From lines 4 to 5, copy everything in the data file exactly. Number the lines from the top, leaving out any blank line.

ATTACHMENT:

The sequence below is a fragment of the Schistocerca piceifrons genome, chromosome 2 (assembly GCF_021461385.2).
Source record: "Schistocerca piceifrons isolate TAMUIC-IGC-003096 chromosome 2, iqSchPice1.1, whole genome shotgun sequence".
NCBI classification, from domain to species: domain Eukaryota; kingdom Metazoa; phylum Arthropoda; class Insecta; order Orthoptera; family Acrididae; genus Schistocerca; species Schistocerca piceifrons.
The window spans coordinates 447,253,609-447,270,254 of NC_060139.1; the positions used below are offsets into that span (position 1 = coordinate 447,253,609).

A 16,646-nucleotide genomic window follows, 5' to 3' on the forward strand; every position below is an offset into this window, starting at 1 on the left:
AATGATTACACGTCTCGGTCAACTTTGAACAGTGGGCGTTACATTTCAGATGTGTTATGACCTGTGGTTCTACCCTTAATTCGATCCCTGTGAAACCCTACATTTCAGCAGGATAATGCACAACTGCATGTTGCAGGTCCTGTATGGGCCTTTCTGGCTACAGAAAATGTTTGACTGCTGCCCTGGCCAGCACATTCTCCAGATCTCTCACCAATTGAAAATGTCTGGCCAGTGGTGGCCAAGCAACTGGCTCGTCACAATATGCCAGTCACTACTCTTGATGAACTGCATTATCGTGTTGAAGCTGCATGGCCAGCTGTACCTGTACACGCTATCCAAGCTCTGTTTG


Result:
The window spans coordinates 447,253,609-447,270,254 of NC_060139.1; the positions used below are offsets into that span (position 1 = coordinate 447,253,609).

A 16,646-nucleotide genomic window follows, 5' to 3' on the forward strand; every position below is an offset into this window, starting at 1 on the left: